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June 19, 2019
How To Interview With A Younger Hiring Manager

An over-50 job seeker asked me about specific tips for a job interview with a 30-something hiring manager. How should she prepare differently?

Prepare to interview well, not differently

The short answer is that you don’t prepare differently – you just focus on interviewing well. A strong Interview requires you to:

  • Match the job description to your background, skills and expertise;
  • Research the company to prepare relevant examples of when you have worked within a similar culture, structure and size;
  • Outline specific reasons why you are interested in this role; and
  • Harness your energy reserves to exhibit enthusiasm throughout the interview process.

Address age issues where they obviously occur

That said, all job interviews should take into account who the hiring manager is, what the team make-up is, and how you specifically contribute to that team . In this case, there is a wide age gap with the hiring manager (and as it turned out, the only other member of the team). If you notice that you are decades apart from the hiring manager and team, they also probably notice.


The hiring manager may be concerned that you won’t respect their authority. Younger colleagues may fear you’ll assume a higher status even though they have been there longer. If you have worked for a younger boss in the past, work that in as part of one of your examples. Or use the interview as its own example by showing no hesitation or discomfort with the age disparity during the interview. Ask your prospective hiring manager about their goals for the position and their insights into the target market. Talk to your prospective colleagues as peers.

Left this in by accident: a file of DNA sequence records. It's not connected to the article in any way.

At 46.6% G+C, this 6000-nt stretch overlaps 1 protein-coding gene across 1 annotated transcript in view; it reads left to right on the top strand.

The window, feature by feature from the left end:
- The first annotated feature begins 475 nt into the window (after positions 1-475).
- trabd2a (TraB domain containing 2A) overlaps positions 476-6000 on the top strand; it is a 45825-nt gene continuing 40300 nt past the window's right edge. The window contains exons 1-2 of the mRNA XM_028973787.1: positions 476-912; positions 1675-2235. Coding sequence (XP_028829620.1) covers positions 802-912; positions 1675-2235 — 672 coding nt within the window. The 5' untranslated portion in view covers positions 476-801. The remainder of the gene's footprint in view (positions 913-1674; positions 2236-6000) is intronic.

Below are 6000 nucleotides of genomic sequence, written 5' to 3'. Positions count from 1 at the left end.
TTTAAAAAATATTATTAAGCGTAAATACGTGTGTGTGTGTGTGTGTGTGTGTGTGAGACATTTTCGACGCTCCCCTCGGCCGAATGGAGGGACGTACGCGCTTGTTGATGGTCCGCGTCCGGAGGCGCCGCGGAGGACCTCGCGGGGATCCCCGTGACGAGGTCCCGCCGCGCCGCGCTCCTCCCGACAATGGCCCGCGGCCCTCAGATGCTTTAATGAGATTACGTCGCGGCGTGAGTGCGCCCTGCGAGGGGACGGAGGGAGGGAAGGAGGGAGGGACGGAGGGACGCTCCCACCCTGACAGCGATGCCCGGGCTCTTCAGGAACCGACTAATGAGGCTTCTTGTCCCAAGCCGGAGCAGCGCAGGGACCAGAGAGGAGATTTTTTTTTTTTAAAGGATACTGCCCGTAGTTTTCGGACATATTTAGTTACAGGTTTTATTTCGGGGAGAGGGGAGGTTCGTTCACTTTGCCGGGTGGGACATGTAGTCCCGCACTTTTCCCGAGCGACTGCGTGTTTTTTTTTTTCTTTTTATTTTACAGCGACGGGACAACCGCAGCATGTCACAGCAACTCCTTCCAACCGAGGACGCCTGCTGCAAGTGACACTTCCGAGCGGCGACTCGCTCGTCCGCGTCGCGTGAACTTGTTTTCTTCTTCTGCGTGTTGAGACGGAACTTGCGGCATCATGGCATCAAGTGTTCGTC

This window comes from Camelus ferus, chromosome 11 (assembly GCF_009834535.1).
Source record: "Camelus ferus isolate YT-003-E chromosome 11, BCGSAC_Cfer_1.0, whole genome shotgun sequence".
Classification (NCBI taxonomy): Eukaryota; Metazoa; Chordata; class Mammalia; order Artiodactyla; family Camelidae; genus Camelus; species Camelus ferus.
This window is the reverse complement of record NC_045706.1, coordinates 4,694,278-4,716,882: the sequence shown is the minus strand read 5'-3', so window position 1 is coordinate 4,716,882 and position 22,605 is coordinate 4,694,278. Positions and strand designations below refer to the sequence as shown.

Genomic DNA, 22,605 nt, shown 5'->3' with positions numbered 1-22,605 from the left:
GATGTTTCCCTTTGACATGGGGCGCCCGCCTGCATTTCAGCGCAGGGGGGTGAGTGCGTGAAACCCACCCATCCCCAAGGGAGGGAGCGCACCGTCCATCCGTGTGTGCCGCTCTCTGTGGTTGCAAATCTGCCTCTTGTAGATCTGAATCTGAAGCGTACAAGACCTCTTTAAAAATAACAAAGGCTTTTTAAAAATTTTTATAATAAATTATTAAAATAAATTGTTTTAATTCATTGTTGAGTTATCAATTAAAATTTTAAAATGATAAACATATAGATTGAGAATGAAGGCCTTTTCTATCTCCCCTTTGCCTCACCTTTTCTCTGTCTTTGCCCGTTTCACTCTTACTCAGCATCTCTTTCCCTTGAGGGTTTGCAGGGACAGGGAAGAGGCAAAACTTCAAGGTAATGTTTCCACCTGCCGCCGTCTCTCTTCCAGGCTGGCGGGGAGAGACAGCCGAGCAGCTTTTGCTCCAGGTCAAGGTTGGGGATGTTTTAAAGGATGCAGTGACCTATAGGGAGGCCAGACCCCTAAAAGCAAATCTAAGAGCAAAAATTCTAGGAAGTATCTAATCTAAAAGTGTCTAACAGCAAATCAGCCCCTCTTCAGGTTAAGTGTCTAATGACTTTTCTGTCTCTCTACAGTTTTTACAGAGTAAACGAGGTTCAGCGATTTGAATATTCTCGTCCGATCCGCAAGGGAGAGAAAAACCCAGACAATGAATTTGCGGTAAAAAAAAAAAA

Highlight your combined advantages

The age disparity might be a non-issue and even an advantage. In this particular case, the role was a new consumer finance product, and the over-50 job seeker had seen more market cycles than the younger team – a valuable perspective for building out this product. She also had more connections in the older demographic – a customer marketing advantage.

Depending on what other experience, skills and expertise the hiring manager and team member brought, there could be other synergies among their backgrounds. Age is just one factor. For example, this over-50 job seeker had spent many years as a consultant and was used to parachuting into new and uncertain situation. This experience would be particularly helpful during the launch phase of this new product.

Get comfortable yourself

I wonder if this job seeker is concerned what the hiring manager or team thinks about the age disparity because she is concerned about it. How do you feel about reporting into a much younger boss or working within a much younger team? If you are uncomfortable about it, your discomfort may torpedo your interview performance, not the age issue in the first place.

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This article originally appeared on Forbes.com. You'll find a link to the original after the post. www.forbes.com
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